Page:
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Posted: Wed Jun 09, 2010 9:43pm

Post Subject: prop shaft alignment

Hi I have 57ft narrowboat with a ford escort engine.How can I check if the prop shaft is accurately aligned to the stern housing and how to reset it if it is not aligned properly cheers bob smith


Posted: Thu Jun 10, 2010 8:26am

Post Subject: prop shaft alignment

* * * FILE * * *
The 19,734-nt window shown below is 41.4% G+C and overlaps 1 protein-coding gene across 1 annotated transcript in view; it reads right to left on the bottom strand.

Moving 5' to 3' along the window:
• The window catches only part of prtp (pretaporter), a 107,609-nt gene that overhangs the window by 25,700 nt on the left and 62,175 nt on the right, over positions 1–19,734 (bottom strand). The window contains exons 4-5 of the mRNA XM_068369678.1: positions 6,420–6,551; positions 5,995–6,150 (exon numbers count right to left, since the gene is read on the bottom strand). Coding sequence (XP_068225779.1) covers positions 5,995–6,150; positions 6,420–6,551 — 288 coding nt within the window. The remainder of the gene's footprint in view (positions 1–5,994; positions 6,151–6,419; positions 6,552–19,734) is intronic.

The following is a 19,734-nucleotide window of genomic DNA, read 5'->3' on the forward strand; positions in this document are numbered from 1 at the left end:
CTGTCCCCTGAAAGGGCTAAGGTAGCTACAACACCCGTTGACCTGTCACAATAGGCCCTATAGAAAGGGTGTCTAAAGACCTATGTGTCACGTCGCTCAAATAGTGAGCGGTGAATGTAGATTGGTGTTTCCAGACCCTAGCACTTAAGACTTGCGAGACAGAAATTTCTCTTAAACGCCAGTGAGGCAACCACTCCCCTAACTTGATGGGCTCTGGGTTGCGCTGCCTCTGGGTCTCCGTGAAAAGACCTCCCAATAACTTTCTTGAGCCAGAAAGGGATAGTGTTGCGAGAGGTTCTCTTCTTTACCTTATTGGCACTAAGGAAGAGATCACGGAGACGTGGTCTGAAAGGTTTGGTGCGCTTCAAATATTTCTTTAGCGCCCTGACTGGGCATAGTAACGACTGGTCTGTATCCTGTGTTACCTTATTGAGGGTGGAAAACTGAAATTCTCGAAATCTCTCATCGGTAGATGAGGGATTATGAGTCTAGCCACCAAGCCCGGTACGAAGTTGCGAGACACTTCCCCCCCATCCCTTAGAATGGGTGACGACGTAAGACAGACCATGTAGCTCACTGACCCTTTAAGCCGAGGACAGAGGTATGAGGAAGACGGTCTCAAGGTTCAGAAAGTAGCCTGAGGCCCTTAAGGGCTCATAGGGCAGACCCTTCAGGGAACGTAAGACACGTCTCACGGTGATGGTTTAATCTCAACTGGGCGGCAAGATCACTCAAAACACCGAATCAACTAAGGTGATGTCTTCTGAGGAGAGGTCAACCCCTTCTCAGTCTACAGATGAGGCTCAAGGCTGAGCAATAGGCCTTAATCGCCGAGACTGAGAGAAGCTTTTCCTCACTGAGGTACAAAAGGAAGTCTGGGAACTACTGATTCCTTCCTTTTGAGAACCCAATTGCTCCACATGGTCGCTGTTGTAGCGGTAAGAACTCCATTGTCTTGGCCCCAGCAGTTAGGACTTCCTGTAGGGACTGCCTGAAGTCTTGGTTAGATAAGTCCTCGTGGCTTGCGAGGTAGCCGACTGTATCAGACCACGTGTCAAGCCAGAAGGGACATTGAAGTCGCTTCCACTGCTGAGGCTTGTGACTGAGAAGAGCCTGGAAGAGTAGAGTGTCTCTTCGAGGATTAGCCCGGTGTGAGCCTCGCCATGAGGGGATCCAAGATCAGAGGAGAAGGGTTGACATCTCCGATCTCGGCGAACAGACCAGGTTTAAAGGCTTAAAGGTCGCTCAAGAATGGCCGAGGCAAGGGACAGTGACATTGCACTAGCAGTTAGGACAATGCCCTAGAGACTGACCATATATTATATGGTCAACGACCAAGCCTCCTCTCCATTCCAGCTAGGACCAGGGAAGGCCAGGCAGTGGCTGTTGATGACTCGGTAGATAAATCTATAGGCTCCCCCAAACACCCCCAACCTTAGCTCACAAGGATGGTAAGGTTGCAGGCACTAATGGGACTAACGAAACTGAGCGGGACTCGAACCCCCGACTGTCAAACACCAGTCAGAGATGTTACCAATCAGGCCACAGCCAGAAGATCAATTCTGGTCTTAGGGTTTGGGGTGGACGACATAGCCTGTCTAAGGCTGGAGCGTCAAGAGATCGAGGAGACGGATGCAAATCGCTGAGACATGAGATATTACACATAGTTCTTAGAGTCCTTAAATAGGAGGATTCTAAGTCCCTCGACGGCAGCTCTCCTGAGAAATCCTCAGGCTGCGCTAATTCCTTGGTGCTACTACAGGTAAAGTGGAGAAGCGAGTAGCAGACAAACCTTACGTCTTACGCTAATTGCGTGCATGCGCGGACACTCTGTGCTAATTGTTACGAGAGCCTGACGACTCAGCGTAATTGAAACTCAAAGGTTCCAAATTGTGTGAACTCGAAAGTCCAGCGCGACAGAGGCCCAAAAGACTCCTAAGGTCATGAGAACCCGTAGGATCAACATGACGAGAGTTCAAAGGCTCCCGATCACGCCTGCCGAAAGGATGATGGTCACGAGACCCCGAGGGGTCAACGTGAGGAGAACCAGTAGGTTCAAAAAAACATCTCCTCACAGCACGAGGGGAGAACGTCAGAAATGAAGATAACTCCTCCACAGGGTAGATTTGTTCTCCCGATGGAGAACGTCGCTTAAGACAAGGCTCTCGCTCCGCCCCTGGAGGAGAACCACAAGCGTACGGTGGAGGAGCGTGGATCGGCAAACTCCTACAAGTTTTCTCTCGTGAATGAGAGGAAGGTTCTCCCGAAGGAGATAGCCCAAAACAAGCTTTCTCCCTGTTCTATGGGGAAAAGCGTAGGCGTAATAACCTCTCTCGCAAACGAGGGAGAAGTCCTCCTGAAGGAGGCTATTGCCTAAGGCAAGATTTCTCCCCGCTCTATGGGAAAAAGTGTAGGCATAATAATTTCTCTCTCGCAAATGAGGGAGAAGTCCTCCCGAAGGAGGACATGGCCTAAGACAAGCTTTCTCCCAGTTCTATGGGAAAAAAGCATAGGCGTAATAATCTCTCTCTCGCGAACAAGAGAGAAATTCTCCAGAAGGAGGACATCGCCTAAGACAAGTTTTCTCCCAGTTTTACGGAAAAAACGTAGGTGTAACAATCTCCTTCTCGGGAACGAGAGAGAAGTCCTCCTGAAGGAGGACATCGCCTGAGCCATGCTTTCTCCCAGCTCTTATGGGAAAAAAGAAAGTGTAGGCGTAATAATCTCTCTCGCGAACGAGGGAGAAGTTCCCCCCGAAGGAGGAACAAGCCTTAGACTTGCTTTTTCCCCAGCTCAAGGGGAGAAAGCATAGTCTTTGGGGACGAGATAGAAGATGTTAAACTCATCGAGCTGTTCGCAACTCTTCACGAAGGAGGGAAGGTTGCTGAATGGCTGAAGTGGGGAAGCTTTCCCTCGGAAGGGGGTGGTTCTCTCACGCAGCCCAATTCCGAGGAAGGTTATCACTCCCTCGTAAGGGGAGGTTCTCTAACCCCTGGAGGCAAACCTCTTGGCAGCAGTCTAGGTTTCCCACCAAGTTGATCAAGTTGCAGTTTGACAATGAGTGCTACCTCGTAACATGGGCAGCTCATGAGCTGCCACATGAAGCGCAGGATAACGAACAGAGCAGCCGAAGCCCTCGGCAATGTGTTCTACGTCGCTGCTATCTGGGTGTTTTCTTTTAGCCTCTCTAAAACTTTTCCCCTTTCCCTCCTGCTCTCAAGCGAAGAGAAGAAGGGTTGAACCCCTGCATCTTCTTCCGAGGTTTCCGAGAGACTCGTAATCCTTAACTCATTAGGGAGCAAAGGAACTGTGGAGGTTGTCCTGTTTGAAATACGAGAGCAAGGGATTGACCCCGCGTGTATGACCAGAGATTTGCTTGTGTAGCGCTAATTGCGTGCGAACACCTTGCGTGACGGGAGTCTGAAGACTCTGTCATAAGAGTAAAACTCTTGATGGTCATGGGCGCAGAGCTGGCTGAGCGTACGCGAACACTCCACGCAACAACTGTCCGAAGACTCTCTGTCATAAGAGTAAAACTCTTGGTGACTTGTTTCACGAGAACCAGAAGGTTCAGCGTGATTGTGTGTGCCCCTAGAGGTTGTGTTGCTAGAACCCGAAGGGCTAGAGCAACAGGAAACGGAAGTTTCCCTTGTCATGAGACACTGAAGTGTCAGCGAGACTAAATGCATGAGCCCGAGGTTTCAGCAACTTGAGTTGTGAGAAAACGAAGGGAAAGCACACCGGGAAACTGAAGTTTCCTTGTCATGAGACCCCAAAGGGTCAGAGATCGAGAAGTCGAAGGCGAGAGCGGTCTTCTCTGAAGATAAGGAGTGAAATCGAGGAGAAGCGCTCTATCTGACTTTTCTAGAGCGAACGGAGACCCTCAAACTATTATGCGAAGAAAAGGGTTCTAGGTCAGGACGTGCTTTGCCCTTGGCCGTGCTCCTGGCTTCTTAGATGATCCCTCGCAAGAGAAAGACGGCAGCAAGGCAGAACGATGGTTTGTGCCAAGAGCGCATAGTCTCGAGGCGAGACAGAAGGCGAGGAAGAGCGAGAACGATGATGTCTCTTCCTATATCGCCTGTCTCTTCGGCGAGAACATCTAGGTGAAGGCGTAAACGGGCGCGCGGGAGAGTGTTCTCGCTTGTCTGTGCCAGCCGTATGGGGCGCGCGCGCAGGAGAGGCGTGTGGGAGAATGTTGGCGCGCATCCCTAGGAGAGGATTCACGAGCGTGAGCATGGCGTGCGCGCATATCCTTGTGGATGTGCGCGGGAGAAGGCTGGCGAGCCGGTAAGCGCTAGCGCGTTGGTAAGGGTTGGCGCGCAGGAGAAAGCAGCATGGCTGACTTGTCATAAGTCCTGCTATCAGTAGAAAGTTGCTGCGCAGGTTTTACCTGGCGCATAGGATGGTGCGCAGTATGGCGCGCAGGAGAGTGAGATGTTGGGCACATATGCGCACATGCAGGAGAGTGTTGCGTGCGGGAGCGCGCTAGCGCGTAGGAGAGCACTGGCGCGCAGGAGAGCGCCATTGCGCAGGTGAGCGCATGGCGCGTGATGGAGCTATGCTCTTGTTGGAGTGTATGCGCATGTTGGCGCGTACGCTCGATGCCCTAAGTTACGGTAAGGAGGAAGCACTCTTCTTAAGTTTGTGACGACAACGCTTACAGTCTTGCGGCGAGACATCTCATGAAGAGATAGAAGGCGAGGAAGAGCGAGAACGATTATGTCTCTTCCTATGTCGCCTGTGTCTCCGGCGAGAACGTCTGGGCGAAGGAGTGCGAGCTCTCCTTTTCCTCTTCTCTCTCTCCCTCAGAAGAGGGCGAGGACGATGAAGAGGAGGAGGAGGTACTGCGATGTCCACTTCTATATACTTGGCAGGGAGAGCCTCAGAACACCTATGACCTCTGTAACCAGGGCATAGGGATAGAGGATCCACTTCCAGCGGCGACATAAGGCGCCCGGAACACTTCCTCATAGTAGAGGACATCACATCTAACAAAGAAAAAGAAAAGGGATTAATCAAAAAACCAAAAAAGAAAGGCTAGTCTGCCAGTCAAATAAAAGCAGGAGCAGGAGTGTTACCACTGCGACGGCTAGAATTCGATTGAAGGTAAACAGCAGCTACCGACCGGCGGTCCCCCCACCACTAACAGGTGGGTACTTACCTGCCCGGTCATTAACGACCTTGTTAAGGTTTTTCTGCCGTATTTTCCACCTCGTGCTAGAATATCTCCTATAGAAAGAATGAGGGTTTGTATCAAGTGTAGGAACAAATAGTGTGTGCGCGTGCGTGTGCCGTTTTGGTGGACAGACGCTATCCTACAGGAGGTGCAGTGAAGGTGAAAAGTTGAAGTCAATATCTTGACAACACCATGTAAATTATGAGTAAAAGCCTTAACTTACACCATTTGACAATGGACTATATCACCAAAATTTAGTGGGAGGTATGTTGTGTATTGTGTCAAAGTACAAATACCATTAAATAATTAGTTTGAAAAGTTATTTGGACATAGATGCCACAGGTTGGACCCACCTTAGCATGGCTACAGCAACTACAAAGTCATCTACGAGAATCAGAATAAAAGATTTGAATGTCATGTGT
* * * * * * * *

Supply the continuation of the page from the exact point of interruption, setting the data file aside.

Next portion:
Please note that you align the shaft to the engine NOT the "stern housing" - whatever that may be. As you give no information about the type of stern gland and the type of flexible coupling in use (if any) I will give you a general guide, however there are some "flexible" couplings that have a special bolt head that allows you to check alignment without disconnecting the coupling. If you have a long Centaflex coupling, and Aquadrive or Python drive, or if your boat uses a "car type" propeller shaft with two universal joints something would have to be very wrong for you to even think about alignment problems. I find it frustrating when people seem to do their own diagnosis and then expect me to tell them how to cure a problem that may or may not have been correctly diagnosed and then do not supply sufficient information. A potential problem with flexible couplings is that they may have distorted over time so their two faces are no longer parallel whilst others may flop about from new so you really need a metal "dummy coupling" that is identical to the two faces of the flexible but absolutely solid with both faces parallel. Some people make them out of wood. If you have one remove the flexible and bolt the dummy to the gearbox coupling. If not you will just have to do your best so free the shaft half coupling from the flexible. Push the shaft back so the half coupling comes free of the flexible. You may have to slacken the stern gland a little to facilitate this. As the shaft slides backwards a land on one half should pull free of a recess on the other. It's hard to describe but easy to see. The shaft may then jump up or down or, if the gland is badly worn or flexible it could drop. If there is a any up & down or side to side play in the shaft pack it with wood or something to hold it right in the centre of the free play but so you can still slide it up in and out. Pull the shaft forewords so the land(s) and recess(es)on the coupling and flexible come together. If they slide into each other without any effort form you to push the shaft up/down/sideways the shaft is in radial alignment so now jump over the next few sentences to ZZZ. If the land hits the face of the coupling you need to move the engine so the two halves do slide together. On some boats there are metal shims between the engine feet and the beds and on others the engine is held partway up a stud fixed in the flexible mount by two nuts. Whatever way it is fixed slacken whatever holds it down to an equal amount. Check that no gap has opened up between the engine foot and whatever it is secured to. A very thin feeler gauge helps here. I there is a gap wedge that end of the engine a very small amount and then use a feeler gauge whilst adjusting/packing the mounting point with the gap so the feeler gauge shows the same size gap on both sides of the engine. Let the engine back down onto its mounts. Now, taking great care to do exactly the same to both sides of the engine start adjusting the nuts or inserting/removing shims to lift or drop the back of the engine until the land and recess on the couplings slide together. ZZZ Now get a 0.05mm feeler gauge and whilst holding the shaft half coupling into the dummy or flexible run the feeler around the joint. It is almost certain you will find a larger gap on one part of the coupling than another so you need to move the engine up or down at one end (again taking great care to ensure you do the same to both sides of the engine) or sideways on its mounting until you do have the same gap all round. Note: many gearbox manufacturers specify the maximum out of alignment as being no more than 0.05mm. This stage tends to take a time because as you lift the front of the engine the back will drop and so on. When you think you have the alignment correct tighten the engine mounts and recheck. If you can not the turn the shaft by hand (with the half couplings pushed together) either the alignment is still not correct or the gland is tight. Finally fit the bolts, replacing the dummy coupling with the flexible if you used one, and run the engine to see if it tends to rock fore and aft on its mounts. If it does and the gland gets hot either you have a bent shaft or the alignment is not correct. Recheck the bolts every day for at least a week of cruising because they may well work loose. If they do you probably need new self locking nuts for them. Tony Brooks

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